The cast

Oral histories




Look up Sunny in the Guinness Book of British Hit Singles and you'll find one entry for the song 'Doctor's Orders'. Which just goes to show what they know about pop music. In fact the first hit to feature her distinctive and wonderful voice was Joe Cocker's version of 'With A Little Help From My Friends', and the prominence given to her backing vocals on that record pretty much set her up as the singer you wanted behind you if you needed some class.

Prior even to Cocker, Sunny and her sister Sue had been making records together under a variety of names (The Myrtelles, Sue & Sunshine, The Stockingtops) since 1963, and they continued to work as a team right through the period covered by Glitter Suits & Platform Boots, releasing their own records as Sue & Sunny. As far as I know this stuff hasn't been reissued on CD (yet), but it's worth searching out if you like a bit of soul in your pop, particularly the single 'Let Us Break Bread Together'. And as session singers, they turn up on more of the records in your collection than you ever dreamed possible.

Also, it must be said, more than even Sunny can remember - her performances on classics like T Rex's '20th Century Boy' and Mott the Hoople's 'Golden Age of Rock & Roll' have been subsumed into the general blur experienced by all sessioners of the era. 'There was so much work in those days, you never stopped. It was like ten till one, two till five, seven till ten and then after twelve o'clock. I'm not going to over-exaggerate, but you could get one day when there were four sessions a day.'

Like her male counterpart, Tony Burrows, Sunny was a favourite of the songwriter/producers who dominated the early 70s. She sang with Burrows in The Brotherhood of Man and Edison Lighthouse, she was a member of the original Pearls and provided backing vocals on Guys & Dolls 'There's A Whole Lot Of Loving'. She also worked with Giorgio Moroder when he was inventing electro-disco with Donna Summer. And then, of course, there was that one hit under her name in collaboration with Roger Greenaway.

Which makes you wonder: why didn't she pursue a solo career? After all she was one of, if not the, most respected and celebrated women singers within the industry. It would seem to be but a short step to mass acceptance. But, apart from the sheer pressures of session-work, maybe the respect of her peers was part of the reason: 'We were wanted by everybody. We didn't have time to think about solo careers, there was just so much to do. And being respected as the vocal backing on "With A Little Help From My Friends", we were always in the limelight. And I think's why the solo career - the actual going out saying: I want to make it on my own and make loads of money as Sunny - I think that's why it wasn't as important, because we were so much in the limelight. Everybody knew me. I didn't have to prove anything."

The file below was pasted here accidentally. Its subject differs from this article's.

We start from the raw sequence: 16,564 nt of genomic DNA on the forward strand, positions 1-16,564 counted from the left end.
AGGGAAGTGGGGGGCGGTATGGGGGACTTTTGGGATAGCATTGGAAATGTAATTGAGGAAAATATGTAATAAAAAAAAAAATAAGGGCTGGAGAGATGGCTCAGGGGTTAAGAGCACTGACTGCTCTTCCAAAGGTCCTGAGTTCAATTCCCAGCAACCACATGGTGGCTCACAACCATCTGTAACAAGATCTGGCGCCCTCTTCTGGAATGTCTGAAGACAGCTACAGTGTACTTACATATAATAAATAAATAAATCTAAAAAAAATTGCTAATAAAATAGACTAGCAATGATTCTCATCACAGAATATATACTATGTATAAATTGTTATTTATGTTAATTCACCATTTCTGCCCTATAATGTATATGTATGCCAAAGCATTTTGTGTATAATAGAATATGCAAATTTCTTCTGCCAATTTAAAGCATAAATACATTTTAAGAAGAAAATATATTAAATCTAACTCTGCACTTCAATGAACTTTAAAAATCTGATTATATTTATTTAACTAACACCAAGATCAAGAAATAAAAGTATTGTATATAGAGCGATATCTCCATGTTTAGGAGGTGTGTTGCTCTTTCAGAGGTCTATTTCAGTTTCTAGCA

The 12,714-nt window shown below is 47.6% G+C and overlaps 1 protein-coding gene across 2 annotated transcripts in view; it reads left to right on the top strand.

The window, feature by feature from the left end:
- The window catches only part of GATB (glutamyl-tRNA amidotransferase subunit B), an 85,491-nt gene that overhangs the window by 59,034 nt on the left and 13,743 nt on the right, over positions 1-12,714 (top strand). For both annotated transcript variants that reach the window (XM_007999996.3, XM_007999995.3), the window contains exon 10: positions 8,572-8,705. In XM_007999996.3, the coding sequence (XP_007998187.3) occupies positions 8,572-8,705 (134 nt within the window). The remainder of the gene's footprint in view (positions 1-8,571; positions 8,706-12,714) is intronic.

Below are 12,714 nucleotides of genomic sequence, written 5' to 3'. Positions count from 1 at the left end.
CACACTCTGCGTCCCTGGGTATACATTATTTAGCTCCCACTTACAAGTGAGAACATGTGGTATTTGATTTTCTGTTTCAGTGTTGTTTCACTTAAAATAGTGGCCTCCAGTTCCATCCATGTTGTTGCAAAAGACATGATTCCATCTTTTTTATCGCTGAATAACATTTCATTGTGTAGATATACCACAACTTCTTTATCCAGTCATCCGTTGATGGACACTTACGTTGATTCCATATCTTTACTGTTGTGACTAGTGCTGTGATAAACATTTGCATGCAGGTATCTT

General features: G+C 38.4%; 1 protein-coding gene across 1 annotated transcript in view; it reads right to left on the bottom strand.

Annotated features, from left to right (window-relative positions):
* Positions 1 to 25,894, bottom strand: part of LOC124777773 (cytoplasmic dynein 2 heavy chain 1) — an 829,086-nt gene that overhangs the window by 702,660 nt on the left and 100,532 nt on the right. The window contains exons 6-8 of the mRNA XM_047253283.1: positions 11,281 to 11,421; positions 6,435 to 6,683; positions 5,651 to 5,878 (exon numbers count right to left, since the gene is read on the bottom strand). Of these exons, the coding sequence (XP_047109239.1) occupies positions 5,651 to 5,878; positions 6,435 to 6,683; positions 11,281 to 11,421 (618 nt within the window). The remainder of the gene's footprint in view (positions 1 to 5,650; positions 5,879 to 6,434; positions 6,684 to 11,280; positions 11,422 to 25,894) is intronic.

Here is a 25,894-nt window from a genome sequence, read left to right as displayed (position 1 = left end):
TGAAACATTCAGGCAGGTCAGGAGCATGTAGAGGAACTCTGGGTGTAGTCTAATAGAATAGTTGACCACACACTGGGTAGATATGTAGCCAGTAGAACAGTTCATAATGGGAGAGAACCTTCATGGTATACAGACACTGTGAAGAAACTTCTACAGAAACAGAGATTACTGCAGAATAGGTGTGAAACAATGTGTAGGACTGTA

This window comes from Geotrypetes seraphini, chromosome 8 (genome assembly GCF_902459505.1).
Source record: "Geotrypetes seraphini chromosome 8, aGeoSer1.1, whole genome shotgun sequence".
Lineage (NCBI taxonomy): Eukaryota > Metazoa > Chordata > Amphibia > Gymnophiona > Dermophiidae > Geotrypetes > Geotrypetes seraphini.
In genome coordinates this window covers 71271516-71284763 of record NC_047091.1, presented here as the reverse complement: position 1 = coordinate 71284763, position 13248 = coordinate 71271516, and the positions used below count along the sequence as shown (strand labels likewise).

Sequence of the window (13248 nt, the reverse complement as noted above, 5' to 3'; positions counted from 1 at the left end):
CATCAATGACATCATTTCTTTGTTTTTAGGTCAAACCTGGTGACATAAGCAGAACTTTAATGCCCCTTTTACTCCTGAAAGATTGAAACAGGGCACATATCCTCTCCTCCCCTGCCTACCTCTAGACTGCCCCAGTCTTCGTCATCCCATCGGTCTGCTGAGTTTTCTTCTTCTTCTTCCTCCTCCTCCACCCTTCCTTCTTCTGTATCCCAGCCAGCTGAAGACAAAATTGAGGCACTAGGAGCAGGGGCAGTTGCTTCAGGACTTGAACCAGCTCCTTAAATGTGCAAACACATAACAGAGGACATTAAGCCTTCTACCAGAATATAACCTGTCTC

As the demand for session-work slowed down towards the end of the 70s, Sunny moved into TV, providing backing vocals on variety shows, and - like Burrows - worked with James Last. Today she's still singing, still has a fantastic voice and still works on a regular basis with Chris Rae. And she's still a completely unique individual - if your image of session-musicians is one of faceless and soulless automatons, then you haven't met Sunny.

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Eddie Amoo
Ken Andrew
Dave Bartram
Mike Batt
Wayne Bickerton
David Blaylock
Trevor Bolder
Jacko Boogie
Tony Burrows
Sally Carr
Tina Charles
David Courtney
Rob Davis
Richard Dodd
Patrick Doonan
Ray Dorset
Herbie Flowers
Ken Gold
Graham Gouldman
Dave Hill
Harvey Hinsley
John Hughes
Jim Irvin
Jimmy James
Steve Jones
Lorraine Kelly
Paul Layton
Les McKeown
Russell Mael
Johnny Moore
Mike Moran
Chris Norman
Bill Oddie
David Paton
Lyn Paul
Phil Pickett
Suzi Quatro
Chris Rae
Chris Redburn
Norman Rogerson
Ron Roker
John Rossall
Andy Scott
Eddie Seago
Mat Snow
Chris Spedding
John Springate
Ray Stiles
Alwyn W Turner
David Van Day
Phil Wainman
Johnny Wakelin
Jeff Wayne
Alan Williams
Pip Williams